The design team worked together to see how they could integrate various materials available into the 180,000t bund to avoid sending waste to landfill. On site materials, fills from other local sites and other recycled granular materials were tested. Initially, contractor Carillion planned to use all site-won material in line with the airport’s environmental strategy, but granular fill was needed in parts to strengthen the bund and the quality on site was not adequate.
“It was vital that we used the right materials. We spoke to local firms in the formative stages of this project so we knew exactly what was available,” says Rowton.
“There was a lot of clay on site,” adds Scott Wilson aviation associate Kieran Bradley. “We reused much of it, but we needed free-draining material otherwise the water pore pressure could cause collapse.”
The team considered using a geogrid with in-built drainage that would allow lower quality fill to be used, but decided it did not have a sufficient cost benefit for the project.
It was determined that within the reinforced zone, at the steep front face, fill had to have an internal friction of at least 28 degrees. Outside this area poorer quality materials could be used.
A local firm, PJ Brown, was used to source out recycled high-quality granular material and class 7C1 clay, which was also not available on site, from across the region.
Overall 22,000t of local clay was imported; 96,000t of recycled granular material under the WRAP protocol; and 60,000t of site-won clay was reused.
The bund required a 2m toe into existing ground because of the high ground water table. Where there was an existing bund it was cut off and reused as it was in good condition and made from good quality granular material, so the new bund could sit on top of it.
The Paragrid is installed horizontally in the works and then 600mm of structural backfill is placed and compacted upon it. To form what is an unnaturally steep slope the paragrid is wrapped back upon itself using a temporary framework to hold the grid at an appropriate angle whilst backfilling is taking place.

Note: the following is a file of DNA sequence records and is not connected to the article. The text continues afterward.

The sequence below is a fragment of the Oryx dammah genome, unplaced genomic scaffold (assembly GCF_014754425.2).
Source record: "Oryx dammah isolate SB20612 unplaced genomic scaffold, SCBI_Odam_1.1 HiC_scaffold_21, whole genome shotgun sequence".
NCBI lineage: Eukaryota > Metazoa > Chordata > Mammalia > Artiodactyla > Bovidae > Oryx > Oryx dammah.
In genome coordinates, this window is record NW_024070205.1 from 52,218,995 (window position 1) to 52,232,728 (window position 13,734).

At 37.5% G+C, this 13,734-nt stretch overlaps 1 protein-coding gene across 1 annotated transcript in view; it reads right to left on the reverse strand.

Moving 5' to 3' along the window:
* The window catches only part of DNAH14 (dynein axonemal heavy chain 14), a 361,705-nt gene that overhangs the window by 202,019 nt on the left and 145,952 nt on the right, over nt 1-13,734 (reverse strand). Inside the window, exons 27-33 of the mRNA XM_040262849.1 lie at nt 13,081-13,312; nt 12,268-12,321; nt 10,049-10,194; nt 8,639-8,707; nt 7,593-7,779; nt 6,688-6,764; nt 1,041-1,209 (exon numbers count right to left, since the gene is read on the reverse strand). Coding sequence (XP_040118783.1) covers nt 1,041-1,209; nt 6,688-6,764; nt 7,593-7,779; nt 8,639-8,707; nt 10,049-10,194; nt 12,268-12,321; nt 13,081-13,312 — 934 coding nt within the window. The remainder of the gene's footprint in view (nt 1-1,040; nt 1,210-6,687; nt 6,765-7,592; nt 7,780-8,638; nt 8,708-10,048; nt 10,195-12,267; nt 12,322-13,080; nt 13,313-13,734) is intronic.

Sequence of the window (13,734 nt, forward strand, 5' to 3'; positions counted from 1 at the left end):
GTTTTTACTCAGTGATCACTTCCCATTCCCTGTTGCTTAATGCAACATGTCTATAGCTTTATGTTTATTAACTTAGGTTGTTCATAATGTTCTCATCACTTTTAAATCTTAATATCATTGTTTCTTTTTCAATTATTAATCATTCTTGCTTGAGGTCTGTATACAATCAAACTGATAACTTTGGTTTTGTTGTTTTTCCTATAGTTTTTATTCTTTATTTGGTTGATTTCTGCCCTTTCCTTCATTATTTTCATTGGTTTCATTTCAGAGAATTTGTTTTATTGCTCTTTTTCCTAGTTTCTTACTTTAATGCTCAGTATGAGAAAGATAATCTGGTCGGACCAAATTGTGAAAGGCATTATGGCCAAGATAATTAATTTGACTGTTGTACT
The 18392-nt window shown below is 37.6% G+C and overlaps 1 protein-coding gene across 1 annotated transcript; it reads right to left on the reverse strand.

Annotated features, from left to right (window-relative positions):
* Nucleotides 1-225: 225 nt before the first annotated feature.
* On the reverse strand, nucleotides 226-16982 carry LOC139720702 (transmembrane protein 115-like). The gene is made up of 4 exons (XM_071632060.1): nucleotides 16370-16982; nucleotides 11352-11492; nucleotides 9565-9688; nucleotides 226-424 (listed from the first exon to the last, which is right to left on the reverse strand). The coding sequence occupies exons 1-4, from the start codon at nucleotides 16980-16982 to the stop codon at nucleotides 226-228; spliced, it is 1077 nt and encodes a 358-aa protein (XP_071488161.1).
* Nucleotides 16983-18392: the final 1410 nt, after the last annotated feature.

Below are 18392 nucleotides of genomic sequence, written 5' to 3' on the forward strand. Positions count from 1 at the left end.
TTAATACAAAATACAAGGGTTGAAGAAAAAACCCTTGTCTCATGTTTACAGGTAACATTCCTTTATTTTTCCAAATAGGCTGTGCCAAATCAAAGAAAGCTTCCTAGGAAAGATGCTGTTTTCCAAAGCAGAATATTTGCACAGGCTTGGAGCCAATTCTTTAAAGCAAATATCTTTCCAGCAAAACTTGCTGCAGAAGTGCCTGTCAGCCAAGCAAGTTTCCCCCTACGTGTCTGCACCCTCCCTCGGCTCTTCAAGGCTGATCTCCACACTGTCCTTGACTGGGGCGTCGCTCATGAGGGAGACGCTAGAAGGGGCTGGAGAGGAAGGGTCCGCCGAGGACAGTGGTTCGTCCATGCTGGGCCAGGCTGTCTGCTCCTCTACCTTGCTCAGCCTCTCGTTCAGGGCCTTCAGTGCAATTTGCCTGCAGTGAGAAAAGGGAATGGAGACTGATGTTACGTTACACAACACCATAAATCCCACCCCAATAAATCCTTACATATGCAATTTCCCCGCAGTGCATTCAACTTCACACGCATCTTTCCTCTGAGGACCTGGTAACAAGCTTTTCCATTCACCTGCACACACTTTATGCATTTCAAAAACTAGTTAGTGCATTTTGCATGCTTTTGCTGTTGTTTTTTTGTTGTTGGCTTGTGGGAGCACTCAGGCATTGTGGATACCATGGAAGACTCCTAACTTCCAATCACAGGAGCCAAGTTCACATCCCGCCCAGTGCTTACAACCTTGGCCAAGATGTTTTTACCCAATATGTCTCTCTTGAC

Two layers of grid was laid before stepping back the slope by 200mm. This created the 630 angle and also allows more rainfall to get into the face topsoil to help vegetation to grow - very important for long-term stability of the bund.
As a range of materials were used to create the bund, regular testing was carried out on every 1,000t of material used in an on-site laboratory to ensure it had the right grading. The Highways Agency grading system was used to identify soil types.
Placing the Paragrids
As well as a range of fill materials, varying strengths of Paragrids were also used across the bund. Grids of 200kN were placed at the base where stresses would be at their highest. This gradually reduced higher up the bund, reducing to 80kN at its peak.
Using a range of materials and paragrids of varying strength made logistics challenging on site. Subcontractor PML Geotech, a specialist in building bunds, would often have to construct a course where all materials used were different from the previous section.
“It was a major logistical nightmare,” says PML Geotech director Phil Lettieri. “Communication with the team was critical. We had regular meetings with the entire project team making sure that everyone was on the same page.”
Despite the treacherous winter weather the team managed to stay on programme, often designing a section just before its construction.
As the bund needed a vegetated finish to integrate with the rural landscape, compacted top soil was placed behind the front-facing grids. A biodegradable erosion protection blanket was used to stop the soil spilling out.
Hydroseeding was carried out in April to kick-start the growth of the vegetation. Now ramblers will think this grassy mound has long been part of the Sussex countryside.